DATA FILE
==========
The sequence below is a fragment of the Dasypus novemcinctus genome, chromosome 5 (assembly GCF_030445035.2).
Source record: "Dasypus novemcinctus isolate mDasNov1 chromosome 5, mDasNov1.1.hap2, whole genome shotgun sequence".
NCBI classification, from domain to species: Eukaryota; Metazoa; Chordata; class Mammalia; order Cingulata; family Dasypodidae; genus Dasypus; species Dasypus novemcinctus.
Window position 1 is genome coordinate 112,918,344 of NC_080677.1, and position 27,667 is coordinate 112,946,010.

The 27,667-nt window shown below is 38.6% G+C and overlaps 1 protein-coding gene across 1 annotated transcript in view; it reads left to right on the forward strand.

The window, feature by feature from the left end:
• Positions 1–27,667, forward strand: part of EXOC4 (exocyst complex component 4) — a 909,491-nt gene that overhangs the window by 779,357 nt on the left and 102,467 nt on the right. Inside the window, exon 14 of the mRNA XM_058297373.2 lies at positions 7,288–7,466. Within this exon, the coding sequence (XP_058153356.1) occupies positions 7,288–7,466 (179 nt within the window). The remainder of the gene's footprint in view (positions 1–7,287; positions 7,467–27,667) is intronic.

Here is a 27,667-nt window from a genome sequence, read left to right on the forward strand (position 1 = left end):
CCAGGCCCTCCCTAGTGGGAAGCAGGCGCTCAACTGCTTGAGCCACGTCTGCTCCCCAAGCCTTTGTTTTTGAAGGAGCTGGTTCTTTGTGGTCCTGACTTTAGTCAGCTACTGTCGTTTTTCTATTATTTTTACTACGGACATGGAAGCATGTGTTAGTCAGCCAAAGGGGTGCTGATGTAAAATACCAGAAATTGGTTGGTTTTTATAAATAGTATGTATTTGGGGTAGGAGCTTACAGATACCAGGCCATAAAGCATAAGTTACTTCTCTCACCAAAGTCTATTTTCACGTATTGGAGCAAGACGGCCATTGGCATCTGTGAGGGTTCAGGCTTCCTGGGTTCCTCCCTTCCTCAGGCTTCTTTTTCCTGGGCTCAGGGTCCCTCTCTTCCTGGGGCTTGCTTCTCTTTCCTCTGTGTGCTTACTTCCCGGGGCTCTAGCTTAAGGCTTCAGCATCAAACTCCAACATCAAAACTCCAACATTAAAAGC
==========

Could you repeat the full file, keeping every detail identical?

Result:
The sequence below is a fragment of the Dasypus novemcinctus genome, chromosome 5 (assembly GCF_030445035.2).
Source record: "Dasypus novemcinctus isolate mDasNov1 chromosome 5, mDasNov1.1.hap2, whole genome shotgun sequence".
NCBI classification, from domain to species: Eukaryota; Metazoa; Chordata; class Mammalia; order Cingulata; family Dasypodidae; genus Dasypus; species Dasypus novemcinctus.
Window position 1 is genome coordinate 112,918,344 of NC_080677.1, and position 27,667 is coordinate 112,946,010.

The 27,667-nt window shown below is 38.6% G+C and overlaps 1 protein-coding gene across 1 annotated transcript in view; it reads left to right on the forward strand.

The window, feature by feature from the left end:
• Positions 1–27,667, forward strand: part of EXOC4 (exocyst complex component 4) — a 909,491-nt gene that overhangs the window by 779,357 nt on the left and 102,467 nt on the right. Inside the window, exon 14 of the mRNA XM_058297373.2 lies at positions 7,288–7,466. Within this exon, the coding sequence (XP_058153356.1) occupies positions 7,288–7,466 (179 nt within the window). The remainder of the gene's footprint in view (positions 1–7,287; positions 7,467–27,667) is intronic.

Here is a 27,667-nt window from a genome sequence, read left to right on the forward strand (position 1 = left end):
CCAGGCCCTCCCTAGTGGGAAGCAGGCGCTCAACTGCTTGAGCCACGTCTGCTCCCCAAGCCTTTGTTTTTGAAGGAGCTGGTTCTTTGTGGTCCTGACTTTAGTCAGCTACTGTCGTTTTTCTATTATTTTTACTACGGACATGGAAGCATGTGTTAGTCAGCCAAAGGGGTGCTGATGTAAAATACCAGAAATTGGTTGGTTTTTATAAATAGTATGTATTTGGGGTAGGAGCTTACAGATACCAGGCCATAAAGCATAAGTTACTTCTCTCACCAAAGTCTATTTTCACGTATTGGAGCAAGACGGCCATTGGCATCTGTGAGGGTTCAGGCTTCCTGGGTTCCTCCCTTCCTCAGGCTTCTTTTTCCTGGGCTCAGGGTCCCTCTCTTCCTGGGGCTTGCTTCTCTTTCCTCTGTGTGCTTACTTCCCGGGGCTCTAGCTTAAGGCTTCAGCATCAAACTCCAACATCAAAACTCCAACATTAAAAGC